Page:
Extreme weather events are part of a “new normal” trend
Flood, Valladolid, Spain. A man using a boat to cross
the flooded city. Climate change is responsible for the
increase in extreme weather events.
ANTONIO MACIAS MARTINEZ -UNEP / Still Pictures
Last year was a terrible year for natural disasters. Unfortunately – and all too tragically for millions of people – 2007 represented the “new normal”, a new paradigm of extreme weather events. This all too clear manifestation of climate change demands a rapid transformation in how we prepare for and respond to nature’s hazards.
Intensive storms sweeping across Asia and the Caribbean, devastating droughts in Africa, wildfires in the southwestern US, massive flooding throughout Asia and large swathes of Africa – 2007’s global list of catastrophes read like a tired Hollywood disaster script. But these calamities were anything but fiction for tens of millions of people who suffered grievously from these events.
Last year’s litany of extreme weather events could just be a harbinger of things to come. In 2007, the UN issued an unprecedented 15 funding appeals for sudden natural disasters, 5 more than the previous annual record. All but one of these disasters was the result of extreme weather. The recent reports of the Intergovernmental Panel on Climate Change (IPCC) cite research indicating that human influences on climate change have already increased the risk of certain extreme weather events and states that a 2°C rise in temperatures above 1990-2000 levels would increase the risk of many extreme events, including floods, droughts, heatwaves and fires. Heavy precipitation events are also envisioned for some regions – already, 2008 has seen widespread flooding in southern Africa.
The impact of natural disasters is not just the human and economic toll when they strike. Hundreds of millions more people could require humanitarian assistance in the coming years as climatic changes generate devastating consequences not only for global food and water supplies and public health, but also for migration flows and, not least, political stability as battles for resources intensify. The IPCC concurs that migration and movement of people is a particularly critical source of potential conflict. Migration, usually temporary and often from rural to urban areas, is a common response to calamities such as floods and famines. Climate change could further adversely affect food security and exacerbate malnutrition while agricultural production, including access to food, in many African countries, is projected to be severely compromised.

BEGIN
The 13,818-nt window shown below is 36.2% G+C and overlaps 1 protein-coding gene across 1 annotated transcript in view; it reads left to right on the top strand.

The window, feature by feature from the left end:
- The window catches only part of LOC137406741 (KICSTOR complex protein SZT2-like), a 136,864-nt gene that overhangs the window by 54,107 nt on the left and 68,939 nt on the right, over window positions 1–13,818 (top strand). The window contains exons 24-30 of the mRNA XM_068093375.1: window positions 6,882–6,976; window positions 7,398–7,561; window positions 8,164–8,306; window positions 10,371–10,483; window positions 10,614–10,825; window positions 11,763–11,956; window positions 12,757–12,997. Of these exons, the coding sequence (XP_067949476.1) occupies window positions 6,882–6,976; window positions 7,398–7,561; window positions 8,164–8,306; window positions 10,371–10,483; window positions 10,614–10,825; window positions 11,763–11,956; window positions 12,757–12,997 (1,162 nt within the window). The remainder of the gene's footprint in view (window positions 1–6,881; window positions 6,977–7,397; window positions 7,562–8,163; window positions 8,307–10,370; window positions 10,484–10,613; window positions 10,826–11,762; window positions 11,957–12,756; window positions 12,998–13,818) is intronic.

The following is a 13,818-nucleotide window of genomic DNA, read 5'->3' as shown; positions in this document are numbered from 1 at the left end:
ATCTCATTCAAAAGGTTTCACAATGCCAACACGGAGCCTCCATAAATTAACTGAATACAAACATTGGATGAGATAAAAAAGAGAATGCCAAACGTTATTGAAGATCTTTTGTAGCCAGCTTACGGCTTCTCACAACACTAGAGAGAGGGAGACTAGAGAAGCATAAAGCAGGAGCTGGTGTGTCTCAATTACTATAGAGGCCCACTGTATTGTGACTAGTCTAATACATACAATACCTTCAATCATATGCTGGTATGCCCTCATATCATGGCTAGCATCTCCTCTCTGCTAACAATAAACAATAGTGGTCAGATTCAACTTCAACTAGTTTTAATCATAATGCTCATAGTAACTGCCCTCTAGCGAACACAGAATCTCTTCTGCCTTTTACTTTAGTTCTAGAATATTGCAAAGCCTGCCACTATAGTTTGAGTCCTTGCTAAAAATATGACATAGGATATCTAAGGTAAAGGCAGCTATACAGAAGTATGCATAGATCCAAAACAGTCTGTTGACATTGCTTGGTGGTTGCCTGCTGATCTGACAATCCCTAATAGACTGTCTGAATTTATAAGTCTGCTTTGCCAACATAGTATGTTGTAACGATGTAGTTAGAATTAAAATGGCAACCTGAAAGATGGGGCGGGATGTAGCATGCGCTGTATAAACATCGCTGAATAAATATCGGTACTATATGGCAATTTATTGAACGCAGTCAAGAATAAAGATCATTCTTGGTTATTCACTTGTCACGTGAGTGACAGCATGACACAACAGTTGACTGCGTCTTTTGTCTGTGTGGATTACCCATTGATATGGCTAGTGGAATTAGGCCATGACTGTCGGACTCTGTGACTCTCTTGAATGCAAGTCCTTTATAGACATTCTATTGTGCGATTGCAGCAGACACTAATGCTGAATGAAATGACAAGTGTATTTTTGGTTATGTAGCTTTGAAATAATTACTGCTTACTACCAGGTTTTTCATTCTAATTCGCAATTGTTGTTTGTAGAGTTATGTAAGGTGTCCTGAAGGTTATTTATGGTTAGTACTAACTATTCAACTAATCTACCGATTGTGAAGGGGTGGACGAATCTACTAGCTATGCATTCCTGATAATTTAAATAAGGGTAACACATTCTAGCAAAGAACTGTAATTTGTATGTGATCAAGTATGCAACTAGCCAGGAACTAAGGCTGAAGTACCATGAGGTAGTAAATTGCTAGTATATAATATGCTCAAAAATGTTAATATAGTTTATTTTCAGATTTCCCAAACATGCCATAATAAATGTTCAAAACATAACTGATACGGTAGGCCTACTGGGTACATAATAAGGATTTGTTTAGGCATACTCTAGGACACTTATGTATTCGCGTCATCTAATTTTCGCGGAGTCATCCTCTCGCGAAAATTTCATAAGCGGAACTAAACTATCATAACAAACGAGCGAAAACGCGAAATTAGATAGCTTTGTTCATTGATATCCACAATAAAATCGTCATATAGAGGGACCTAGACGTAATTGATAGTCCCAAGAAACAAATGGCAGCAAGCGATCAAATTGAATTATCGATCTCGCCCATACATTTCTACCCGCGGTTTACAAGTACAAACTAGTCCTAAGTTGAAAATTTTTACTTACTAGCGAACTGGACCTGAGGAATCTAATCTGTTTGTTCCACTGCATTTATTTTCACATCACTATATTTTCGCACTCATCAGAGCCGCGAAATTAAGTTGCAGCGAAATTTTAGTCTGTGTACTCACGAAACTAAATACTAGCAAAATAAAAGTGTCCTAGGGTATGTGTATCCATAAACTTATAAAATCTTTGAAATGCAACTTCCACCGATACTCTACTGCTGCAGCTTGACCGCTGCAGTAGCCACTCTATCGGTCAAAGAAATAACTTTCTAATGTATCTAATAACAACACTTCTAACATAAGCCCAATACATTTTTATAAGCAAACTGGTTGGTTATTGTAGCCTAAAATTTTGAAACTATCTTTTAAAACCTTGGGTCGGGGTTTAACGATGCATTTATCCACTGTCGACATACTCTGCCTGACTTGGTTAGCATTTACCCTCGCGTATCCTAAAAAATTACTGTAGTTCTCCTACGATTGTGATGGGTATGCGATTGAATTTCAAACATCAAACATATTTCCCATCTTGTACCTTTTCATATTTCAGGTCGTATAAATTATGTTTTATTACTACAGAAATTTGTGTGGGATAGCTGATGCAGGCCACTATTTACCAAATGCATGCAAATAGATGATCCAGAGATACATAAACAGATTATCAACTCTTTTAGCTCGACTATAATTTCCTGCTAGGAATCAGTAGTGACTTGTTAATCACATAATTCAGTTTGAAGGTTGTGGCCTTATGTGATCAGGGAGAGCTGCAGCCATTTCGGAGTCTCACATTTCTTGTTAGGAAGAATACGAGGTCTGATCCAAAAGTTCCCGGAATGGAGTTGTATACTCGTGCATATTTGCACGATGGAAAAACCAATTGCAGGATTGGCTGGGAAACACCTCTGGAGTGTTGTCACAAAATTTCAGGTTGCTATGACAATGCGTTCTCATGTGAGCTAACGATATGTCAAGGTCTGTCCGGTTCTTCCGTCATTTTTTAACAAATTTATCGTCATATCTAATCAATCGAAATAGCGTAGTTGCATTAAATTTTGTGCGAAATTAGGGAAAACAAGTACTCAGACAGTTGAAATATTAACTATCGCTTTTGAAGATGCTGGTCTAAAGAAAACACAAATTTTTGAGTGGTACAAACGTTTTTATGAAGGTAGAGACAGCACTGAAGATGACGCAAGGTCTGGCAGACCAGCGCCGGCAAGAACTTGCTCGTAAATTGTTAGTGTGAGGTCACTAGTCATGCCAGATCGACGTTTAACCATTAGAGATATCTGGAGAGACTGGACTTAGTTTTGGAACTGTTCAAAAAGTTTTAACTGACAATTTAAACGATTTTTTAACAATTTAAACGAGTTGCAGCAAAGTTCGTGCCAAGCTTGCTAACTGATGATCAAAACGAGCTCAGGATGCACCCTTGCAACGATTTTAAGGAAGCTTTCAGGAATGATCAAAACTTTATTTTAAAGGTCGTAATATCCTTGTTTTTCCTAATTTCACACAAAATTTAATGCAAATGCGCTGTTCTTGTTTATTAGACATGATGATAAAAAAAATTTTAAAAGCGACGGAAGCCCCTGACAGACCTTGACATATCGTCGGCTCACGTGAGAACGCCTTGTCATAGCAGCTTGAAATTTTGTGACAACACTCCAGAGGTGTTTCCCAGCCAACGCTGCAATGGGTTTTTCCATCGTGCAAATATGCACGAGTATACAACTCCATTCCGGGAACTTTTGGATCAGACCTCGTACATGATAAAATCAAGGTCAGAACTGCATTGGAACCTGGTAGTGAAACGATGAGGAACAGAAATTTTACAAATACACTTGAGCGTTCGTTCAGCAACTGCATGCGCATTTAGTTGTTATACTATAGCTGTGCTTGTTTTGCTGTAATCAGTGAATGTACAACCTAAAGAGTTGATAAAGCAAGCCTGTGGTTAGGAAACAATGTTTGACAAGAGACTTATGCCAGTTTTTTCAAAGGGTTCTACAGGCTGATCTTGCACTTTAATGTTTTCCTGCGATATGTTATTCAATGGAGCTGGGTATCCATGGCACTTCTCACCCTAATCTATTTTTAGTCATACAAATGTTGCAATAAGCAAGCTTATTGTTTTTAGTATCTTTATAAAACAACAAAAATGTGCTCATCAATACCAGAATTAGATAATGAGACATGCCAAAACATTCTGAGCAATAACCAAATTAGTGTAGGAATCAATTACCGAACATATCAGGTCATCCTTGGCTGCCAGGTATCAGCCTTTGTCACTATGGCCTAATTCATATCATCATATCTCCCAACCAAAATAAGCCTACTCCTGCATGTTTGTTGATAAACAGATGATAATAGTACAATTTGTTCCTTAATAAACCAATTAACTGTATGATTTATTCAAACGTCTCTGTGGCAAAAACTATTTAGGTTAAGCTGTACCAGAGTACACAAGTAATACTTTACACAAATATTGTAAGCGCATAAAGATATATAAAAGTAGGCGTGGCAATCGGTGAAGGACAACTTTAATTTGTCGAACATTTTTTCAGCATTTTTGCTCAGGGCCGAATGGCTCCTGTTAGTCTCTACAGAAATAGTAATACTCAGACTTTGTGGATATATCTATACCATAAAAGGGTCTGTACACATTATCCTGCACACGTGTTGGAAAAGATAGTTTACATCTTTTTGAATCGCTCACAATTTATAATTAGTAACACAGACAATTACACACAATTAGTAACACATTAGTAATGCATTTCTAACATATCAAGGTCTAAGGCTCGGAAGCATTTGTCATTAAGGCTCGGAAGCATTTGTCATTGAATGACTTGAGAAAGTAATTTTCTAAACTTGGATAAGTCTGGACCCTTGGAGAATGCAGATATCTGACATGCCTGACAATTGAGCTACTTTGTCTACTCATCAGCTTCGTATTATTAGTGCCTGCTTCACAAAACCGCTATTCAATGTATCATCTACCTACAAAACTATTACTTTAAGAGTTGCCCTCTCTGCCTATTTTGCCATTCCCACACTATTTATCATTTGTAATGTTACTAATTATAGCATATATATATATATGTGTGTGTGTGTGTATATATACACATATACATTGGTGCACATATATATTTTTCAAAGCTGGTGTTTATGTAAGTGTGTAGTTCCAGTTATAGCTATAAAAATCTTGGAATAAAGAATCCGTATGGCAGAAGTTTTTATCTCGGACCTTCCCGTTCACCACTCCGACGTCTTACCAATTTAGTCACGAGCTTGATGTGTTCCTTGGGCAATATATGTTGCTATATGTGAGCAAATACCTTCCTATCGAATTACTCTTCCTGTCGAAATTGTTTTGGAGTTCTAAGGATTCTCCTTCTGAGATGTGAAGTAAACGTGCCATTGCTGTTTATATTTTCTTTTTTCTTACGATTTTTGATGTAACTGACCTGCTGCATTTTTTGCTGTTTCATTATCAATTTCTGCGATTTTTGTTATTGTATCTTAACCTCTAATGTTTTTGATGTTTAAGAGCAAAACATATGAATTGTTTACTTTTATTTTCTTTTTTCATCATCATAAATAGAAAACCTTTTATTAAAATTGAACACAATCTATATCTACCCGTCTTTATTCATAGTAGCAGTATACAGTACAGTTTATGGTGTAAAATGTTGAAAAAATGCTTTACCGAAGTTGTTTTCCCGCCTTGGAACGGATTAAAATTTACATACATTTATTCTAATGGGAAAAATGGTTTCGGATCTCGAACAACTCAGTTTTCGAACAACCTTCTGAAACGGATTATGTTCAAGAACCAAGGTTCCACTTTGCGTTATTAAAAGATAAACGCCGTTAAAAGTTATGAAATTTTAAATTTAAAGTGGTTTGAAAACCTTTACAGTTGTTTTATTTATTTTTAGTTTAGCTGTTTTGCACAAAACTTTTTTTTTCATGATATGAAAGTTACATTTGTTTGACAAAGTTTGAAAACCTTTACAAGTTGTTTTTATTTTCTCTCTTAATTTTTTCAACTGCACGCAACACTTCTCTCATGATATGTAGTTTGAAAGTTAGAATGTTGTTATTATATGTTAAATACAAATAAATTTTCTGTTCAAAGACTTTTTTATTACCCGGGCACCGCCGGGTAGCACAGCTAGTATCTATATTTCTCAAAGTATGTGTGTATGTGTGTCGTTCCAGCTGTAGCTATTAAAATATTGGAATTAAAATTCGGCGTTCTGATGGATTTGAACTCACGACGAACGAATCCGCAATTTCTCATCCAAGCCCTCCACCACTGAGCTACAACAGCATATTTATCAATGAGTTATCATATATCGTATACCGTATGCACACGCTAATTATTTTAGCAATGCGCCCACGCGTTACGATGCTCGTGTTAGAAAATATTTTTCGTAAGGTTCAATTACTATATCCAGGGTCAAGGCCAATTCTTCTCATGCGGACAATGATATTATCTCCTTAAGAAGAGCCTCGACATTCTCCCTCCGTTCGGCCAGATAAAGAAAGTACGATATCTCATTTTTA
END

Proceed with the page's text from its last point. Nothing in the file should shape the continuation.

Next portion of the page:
While catastrophes cannot be avoided, there is an enormous amount we can do to reduce our risks and vulnerability by dramatically improving disaster risk reduction, preparedness and response efforts. Our actions – or chronic inaction – are decisive in determining how much damage results from nature’s capricious powers. How we build our homes and schools, design our bridges, construct our cities, and protect our coastlines – these are what determine the destructive consequences of any given event. We urgently need to improve how we prepare for and respond to disasters triggered by extreme weather events. The UN will have to find ways to support the most vulnerable communities at the national and local levels to help them adapt to extreme weather and other climate change impacts.
- In 2006, 426 disasters affected 143 million people and resulted in $35 billion in economic damage. The number of floods and related disasters was 43 per cent greater than the 2000-2004 average.
- In South Asia, successive waves of flooding last summer affected over 60 million people, devastating lives and livelihoods for years to come.
- Some 200 million people on the planet now live in coastal flood zones at risk from more intense storms and rising waters; in South and Southeast Asia alone, 60 million people are particularly at risk in the mega-delta regions.
- In just one generation, the number of disasters triggered by these natural hazards has increased threefold, and losses, both direct and indirect, have increased five-fold. Rapid urbanization and rising population density, particularly in coastal mega-cities, mean more people are at risk from major disasters than ever before.
- The health status of millions of people is projected to be affected through, for example, increases in malnutrition; with increased deaths, diseases, and injury due to extreme weather events.
- In Africa by 2020, between 75 and 250 million people are projected to be exposed to increased water stress due to climate change.
- Adaptation to climate change is an essential investment in our common future – probably the best investment we can currently make.
FOR FURTHER INFORMATION:
Office for the Coordination of Humanitarian Affairs (OCHA):
Stephanie Bunker, Spokesperson, Tel: 917 367 5126
Send an email
USEFUL WEB LINKS:
Office for the Coordination of Humanitarian Affairs (OCHA), ReliefWeb
United Nations Environment Programme (UNEP)
Intergovernmental Panel on Climate Change (IPCC)
International Strategy for Disaster Reduction (UN/ISDR)
World Meteorological Organization
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